Royal Nonesuch takes a look at 28 Days Later #7, by Boom! Studios!
28 DAYS LATER #7 (A)
28 DAYS LATER #7 (B)
Written by Michael Alan Nelson
Drawn by Declan Shalvey
SC, 24 pgs, FC, SRP: $3.99
COVER A: Tim Bradstreet
COVER B: Sean Phillips
Diamond Code: NOV090666
The new heart-stopping ongoing from BOOM! continues! Great Britain is quarantined. The Infected overrun the land. What the world doesn’t know is that uninfected people are still trapped inside. They live, although in no way resembling their former lives. When Selena, Clint and Derrick find these lost souls, the question is posed: What do these people do when they run into strangers?
Bridging the gap between Danny Boyle's feature fllm and its sequel, Boom! Studios 28 DAYS LATER focuses on the human drama of life in a post-apocalyptic wasteland by leaving any critters and creatures on the outskirts of the story. The threat is always present, even if it doesn't show up explicitly in the comic itself. Simply witnessing the larger societal effects of the devastation is enough to drive he point home.
Thus, we have 28 DAYS LATER #7, wherein hard traveling heroes Clint, Selena, and injured Derrick encounter a small town of fellow survivors. A series of events cause Clint and Selena to march into a possible death due to a measure of manipulation at the hands of Kate, the head of the survivalist camp. It's an interesting contrivance, as the story is truly about how man's selfishness and underhandedness can not only survive, but be amplified to a murderous degree. If the world were to be overrun by zombie/vampire creatures, man would use said creatures for their own ends. And why shouldn't they, when survival is at stake? Certainly, Kate's motive for her deceipt does have a measure of nobility as well as desperation. It is an interesting treatise on human nature, and how we protect the things that are important to us.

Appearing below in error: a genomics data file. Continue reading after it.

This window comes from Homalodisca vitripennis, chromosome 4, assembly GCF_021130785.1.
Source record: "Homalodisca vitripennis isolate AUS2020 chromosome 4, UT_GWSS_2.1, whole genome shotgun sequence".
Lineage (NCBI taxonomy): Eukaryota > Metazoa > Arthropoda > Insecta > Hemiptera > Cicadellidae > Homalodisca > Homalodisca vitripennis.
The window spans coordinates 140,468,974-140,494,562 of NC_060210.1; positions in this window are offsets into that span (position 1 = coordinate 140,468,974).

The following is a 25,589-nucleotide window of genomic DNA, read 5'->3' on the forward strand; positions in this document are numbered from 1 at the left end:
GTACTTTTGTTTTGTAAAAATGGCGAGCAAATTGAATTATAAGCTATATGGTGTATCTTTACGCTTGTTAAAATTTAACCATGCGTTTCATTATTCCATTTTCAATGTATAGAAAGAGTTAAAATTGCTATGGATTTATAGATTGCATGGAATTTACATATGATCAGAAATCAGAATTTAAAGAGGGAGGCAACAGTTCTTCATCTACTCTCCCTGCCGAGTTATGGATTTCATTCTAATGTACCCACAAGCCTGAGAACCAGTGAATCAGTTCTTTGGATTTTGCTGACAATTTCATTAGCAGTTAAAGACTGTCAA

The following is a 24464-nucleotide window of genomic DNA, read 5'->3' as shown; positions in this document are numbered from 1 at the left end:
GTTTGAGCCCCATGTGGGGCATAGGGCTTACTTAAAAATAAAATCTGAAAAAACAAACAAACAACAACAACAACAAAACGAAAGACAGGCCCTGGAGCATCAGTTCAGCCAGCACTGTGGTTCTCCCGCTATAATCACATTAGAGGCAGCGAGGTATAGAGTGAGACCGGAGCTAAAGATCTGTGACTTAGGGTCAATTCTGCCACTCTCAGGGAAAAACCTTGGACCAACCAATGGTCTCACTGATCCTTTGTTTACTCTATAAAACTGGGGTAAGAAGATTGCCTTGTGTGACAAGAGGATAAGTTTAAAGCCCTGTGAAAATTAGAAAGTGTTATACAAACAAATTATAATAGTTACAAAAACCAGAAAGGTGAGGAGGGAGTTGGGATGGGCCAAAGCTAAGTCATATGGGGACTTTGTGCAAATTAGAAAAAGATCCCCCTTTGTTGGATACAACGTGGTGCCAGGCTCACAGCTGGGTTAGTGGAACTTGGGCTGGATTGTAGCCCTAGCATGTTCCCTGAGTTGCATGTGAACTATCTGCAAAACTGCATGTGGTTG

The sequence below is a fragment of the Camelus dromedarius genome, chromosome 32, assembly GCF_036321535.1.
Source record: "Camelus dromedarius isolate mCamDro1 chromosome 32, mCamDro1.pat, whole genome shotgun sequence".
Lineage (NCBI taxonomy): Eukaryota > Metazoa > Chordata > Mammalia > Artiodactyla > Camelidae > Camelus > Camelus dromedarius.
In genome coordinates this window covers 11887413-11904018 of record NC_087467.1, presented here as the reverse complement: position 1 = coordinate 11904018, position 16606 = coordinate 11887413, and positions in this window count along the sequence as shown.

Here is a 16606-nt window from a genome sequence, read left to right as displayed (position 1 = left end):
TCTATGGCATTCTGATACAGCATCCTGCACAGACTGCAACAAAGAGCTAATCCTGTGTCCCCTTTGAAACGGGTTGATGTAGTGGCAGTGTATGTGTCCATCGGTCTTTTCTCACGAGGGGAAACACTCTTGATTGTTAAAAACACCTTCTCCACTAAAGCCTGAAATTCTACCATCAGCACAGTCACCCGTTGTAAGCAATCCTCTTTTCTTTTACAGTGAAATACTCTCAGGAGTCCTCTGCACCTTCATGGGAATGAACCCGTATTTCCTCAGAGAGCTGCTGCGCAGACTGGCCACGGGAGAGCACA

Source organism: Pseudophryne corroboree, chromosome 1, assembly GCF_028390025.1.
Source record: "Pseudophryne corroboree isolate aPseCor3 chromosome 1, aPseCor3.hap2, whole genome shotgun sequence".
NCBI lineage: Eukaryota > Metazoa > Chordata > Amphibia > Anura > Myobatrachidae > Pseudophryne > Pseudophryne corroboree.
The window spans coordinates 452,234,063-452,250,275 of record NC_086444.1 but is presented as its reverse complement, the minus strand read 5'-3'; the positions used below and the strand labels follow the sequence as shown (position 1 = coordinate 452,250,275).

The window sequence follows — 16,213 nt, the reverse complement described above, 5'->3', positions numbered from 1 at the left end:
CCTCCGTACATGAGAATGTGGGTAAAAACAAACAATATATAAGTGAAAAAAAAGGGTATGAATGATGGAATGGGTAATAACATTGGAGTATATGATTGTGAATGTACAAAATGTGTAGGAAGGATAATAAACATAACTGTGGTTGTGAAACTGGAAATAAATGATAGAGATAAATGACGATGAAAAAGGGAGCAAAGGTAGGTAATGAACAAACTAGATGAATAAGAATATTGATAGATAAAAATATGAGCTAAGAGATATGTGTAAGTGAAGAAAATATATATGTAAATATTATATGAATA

Declan Shalvey is apparently new to comics, and the artwork here is loaded with potential. Though the art isn't particularly flashy, it serves to illustrate the world of 28 DAYS LATER very ably. The panel work could use some innovation. The book is basically page after page of stacked, fully wide panels with very little to punctuate the bigger moments along the way. Consistency in storytelling is one thing, monotony is another.
Speaking of consistency, the figure work is a great strength here. It's appropriately detailed and expressive, and doesn't conform too much to any likenesses from the film. The muted color palette also complements the pencils very well.
28 DAYS LATER has proven to be an all too human look at a post-zombie apocalypse, in every sense.
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